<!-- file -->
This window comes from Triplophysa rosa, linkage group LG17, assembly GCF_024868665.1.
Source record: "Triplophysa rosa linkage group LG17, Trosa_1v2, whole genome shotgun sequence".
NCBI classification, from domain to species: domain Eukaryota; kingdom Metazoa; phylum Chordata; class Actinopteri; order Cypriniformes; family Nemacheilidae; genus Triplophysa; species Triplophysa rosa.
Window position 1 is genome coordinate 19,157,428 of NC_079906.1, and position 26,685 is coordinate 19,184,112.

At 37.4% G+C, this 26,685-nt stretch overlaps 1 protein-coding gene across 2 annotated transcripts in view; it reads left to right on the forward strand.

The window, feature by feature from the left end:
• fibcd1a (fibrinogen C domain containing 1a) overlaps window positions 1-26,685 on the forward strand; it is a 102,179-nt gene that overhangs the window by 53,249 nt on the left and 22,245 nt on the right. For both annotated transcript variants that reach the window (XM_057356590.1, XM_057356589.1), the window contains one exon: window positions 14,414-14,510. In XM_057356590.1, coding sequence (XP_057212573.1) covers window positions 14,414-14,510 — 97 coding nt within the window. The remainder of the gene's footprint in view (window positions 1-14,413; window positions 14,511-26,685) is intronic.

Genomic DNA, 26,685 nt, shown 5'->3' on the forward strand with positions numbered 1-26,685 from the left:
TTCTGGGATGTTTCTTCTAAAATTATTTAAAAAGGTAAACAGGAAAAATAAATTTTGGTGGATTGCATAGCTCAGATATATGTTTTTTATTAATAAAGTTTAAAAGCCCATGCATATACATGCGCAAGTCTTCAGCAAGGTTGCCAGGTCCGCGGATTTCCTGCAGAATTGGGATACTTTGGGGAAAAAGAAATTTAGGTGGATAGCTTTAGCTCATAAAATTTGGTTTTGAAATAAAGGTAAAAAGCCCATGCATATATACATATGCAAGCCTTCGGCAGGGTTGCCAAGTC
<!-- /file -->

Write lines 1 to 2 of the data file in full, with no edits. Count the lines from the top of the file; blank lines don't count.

This window comes from Triplophysa rosa, linkage group LG17, assembly GCF_024868665.1.
Source record: "Triplophysa rosa linkage group LG17, Trosa_1v2, whole genome shotgun sequence".